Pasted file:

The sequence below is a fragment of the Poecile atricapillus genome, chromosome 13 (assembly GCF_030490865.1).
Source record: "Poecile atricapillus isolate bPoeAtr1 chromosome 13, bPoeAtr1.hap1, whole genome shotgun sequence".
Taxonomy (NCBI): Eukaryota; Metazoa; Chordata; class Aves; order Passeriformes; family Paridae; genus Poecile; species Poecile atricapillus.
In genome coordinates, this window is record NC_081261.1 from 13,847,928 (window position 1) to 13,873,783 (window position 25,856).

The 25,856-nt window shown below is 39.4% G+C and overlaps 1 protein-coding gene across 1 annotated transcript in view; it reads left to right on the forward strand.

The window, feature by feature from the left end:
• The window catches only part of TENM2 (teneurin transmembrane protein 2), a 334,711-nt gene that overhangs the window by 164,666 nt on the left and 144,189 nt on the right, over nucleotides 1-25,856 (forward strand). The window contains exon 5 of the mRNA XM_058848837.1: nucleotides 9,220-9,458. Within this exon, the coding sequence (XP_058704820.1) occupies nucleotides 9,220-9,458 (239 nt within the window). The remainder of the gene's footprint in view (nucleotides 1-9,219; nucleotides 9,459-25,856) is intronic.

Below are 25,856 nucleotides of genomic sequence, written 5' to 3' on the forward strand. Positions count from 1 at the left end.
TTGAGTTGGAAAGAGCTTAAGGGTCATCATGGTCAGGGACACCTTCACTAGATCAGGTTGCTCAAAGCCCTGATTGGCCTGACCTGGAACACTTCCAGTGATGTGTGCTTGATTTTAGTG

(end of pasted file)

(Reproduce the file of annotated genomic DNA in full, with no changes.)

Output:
The sequence below is a fragment of the Poecile atricapillus genome, chromosome 13 (assembly GCF_030490865.1).
Source record: "Poecile atricapillus isolate bPoeAtr1 chromosome 13, bPoeAtr1.hap1, whole genome shotgun sequence".
Taxonomy (NCBI): Eukaryota; Metazoa; Chordata; class Aves; order Passeriformes; family Paridae; genus Poecile; species Poecile atricapillus.
In genome coordinates, this window is record NC_081261.1 from 13,847,928 (window position 1) to 13,873,783 (window position 25,856).

The 25,856-nt window shown below is 39.4% G+C and overlaps 1 protein-coding gene across 1 annotated transcript in view; it reads left to right on the forward strand.

The window, feature by feature from the left end:
• The window catches only part of TENM2 (teneurin transmembrane protein 2), a 334,711-nt gene that overhangs the window by 164,666 nt on the left and 144,189 nt on the right, over nucleotides 1-25,856 (forward strand). The window contains exon 5 of the mRNA XM_058848837.1: nucleotides 9,220-9,458. Within this exon, the coding sequence (XP_058704820.1) occupies nucleotides 9,220-9,458 (239 nt within the window). The remainder of the gene's footprint in view (nucleotides 1-9,219; nucleotides 9,459-25,856) is intronic.

Below are 25,856 nucleotides of genomic sequence, written 5' to 3' on the forward strand. Positions count from 1 at the left end.
TTGAGTTGGAAAGAGCTTAAGGGTCATCATGGTCAGGGACACCTTCACTAGATCAGGTTGCTCAAAGCCCTGATTGGCCTGACCTGGAACACTTCCAGTGATGTGTGCTTGATTTTAGTG